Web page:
I love to listen to podcasts, and by chance, over the past year, I listened to two podcast episodes that talked about the same trove of data: the Enron Corpus.
Enron was an enormous, famous, and successful energy-trading company, based in Houston, that perpetrated one of the biggest accounting frauds in history. In 2001, it collapsed, and top executives were convicted of fraud; estimated losses totaled $74 billion.
In 2001, as part of its investigation of Enron, the Federal Energy Regulatory Commission seized the e-mail folders of about 150 mostly high-ranking Enron employees—and decided to release the emails online. This archive includes hundreds of thousands of emails, and is one of the biggest collections of private emails turned public.
In 2003, a researcher at MIT paid $10,000 for the material, which became known as the “Enron Corpus,” and people began to put it in order and clean it up, so that it could be used by researchers.
It has been studied extensively for all kinds of purposes. It was used to study how people put their emails in folders—to study about who connects with whom at work—to develop a “compliance bot” to alert writers if they’re writing something that might get them in trouble—to study what level of formality people use in emails, and when and why—to study patterns in using greetings or not—to train spam filtering—and so on.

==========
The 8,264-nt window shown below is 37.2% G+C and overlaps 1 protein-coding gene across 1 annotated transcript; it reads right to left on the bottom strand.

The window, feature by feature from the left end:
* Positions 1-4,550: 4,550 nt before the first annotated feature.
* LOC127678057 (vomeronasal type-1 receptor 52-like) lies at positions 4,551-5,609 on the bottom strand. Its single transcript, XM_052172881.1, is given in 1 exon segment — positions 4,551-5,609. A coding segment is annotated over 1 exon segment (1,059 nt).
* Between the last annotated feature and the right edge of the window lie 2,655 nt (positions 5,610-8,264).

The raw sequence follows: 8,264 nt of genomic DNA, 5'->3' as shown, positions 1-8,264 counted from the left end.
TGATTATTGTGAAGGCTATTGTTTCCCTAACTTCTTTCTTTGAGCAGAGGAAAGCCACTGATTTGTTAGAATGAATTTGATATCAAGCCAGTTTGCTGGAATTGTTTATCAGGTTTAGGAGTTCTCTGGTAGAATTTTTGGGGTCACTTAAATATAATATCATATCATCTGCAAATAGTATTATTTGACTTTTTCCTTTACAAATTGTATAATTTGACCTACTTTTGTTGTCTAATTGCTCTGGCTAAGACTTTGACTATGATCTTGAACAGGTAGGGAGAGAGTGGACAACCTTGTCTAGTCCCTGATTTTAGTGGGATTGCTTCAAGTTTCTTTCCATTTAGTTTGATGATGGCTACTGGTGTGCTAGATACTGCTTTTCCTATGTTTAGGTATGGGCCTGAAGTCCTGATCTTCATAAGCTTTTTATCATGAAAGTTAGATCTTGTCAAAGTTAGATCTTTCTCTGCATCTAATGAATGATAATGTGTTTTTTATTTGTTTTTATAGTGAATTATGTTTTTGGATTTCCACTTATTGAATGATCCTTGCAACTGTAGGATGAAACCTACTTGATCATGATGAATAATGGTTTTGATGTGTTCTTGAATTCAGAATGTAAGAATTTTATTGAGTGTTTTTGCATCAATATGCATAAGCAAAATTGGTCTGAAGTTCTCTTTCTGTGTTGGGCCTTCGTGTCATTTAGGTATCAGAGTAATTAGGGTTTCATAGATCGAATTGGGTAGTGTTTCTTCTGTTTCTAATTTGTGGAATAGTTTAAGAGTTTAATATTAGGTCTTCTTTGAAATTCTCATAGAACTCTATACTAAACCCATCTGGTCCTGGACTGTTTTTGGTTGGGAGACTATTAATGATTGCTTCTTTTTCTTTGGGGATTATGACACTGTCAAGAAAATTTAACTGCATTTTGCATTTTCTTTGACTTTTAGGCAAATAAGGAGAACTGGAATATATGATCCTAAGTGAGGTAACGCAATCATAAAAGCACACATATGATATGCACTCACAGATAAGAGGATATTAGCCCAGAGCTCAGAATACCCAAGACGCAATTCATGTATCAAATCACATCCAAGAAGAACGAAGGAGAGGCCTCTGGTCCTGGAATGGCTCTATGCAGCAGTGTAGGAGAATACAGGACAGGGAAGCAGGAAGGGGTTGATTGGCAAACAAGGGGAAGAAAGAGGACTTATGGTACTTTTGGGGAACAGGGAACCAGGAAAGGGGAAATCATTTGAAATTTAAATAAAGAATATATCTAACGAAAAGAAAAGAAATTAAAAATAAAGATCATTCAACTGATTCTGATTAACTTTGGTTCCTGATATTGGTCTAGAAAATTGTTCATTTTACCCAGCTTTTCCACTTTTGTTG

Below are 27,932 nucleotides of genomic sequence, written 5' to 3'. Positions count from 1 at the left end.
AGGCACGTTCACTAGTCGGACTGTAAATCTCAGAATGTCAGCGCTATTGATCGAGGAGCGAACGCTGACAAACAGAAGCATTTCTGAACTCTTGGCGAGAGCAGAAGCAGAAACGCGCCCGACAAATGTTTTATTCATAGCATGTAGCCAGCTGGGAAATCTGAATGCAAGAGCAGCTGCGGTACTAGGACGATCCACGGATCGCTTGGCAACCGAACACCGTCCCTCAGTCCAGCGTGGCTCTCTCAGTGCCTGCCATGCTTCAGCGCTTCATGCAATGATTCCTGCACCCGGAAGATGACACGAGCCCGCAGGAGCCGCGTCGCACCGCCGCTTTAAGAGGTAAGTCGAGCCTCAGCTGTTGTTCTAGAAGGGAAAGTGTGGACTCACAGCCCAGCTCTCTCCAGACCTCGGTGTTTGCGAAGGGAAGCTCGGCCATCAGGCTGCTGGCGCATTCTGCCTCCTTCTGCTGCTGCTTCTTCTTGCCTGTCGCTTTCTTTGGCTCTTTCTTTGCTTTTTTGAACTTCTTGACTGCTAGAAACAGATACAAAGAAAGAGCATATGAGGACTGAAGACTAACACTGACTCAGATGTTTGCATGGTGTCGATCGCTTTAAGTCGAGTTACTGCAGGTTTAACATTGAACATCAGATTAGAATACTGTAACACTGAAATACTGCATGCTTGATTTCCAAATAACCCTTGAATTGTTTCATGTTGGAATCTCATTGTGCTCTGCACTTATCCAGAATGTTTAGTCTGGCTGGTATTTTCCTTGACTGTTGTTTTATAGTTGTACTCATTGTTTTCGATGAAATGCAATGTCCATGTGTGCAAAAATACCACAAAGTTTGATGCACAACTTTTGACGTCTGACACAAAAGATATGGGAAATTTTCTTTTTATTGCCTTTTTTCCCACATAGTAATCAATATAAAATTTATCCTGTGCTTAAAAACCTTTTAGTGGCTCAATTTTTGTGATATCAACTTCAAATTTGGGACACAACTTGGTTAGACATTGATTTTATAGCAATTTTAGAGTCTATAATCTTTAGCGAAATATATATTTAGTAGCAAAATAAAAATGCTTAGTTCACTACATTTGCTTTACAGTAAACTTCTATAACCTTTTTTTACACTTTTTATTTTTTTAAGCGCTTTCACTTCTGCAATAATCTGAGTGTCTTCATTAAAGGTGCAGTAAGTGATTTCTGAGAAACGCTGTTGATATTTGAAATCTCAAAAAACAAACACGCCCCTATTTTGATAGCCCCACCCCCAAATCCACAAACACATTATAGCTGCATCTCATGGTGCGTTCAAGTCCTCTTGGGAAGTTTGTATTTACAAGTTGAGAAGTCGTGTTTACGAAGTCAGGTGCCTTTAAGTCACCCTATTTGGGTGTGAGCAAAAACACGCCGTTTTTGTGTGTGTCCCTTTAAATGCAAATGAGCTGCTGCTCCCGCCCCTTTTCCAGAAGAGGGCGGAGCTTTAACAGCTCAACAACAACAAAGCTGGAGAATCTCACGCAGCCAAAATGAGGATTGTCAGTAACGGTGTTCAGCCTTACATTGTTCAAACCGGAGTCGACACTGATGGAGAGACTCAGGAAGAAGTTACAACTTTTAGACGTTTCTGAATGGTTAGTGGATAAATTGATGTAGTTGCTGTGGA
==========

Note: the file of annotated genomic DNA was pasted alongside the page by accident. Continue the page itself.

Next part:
And in this data, people’s emails can be read. All their ordinary exchanges, about work and about their own private lives—and sometimes they write about very private things—it’s all there. You can read the actual emails, with people’s names and all the information. I’ve looked at them. It’s extraordinary.
In the episode “Wrong Tools Cost Lives,” the terrific podcast Cautionary Tales discusses research by those who’ve have studied spreadsheets by using the 15,000 spreadsheets that were included as attachments in the Enron emails.
In episode 35 “You’ve Got Enron Mail!” the podcast Brought to You By… explores the history of the corpus, the many uses to which it has been put, and also the important ethical questions that it raises.
I’m fascinated by the Enron Corpus, and speaking of cautionary tales, I use it as a cautionary tale for myself and my daughters. “Remember, you’re leaving a footprint, you’re leaving a record,” I remind myself and my daughters. “Never write anything that doesn’t live up to your own values. Don’t be impulsive. Don’t write in anger.”
There’s an old proverb, “Don’t do anything you wouldn’t want to see reported on the front page of the New York Times.” And don’t write anything in an email that you wouldn’t want to see included in the Enron Corpus.
If you want to learn more about the Enron Corpus, check out Nathan Heller’s piece in The New Yorker, “What the Enron E-Mails Say About Us.”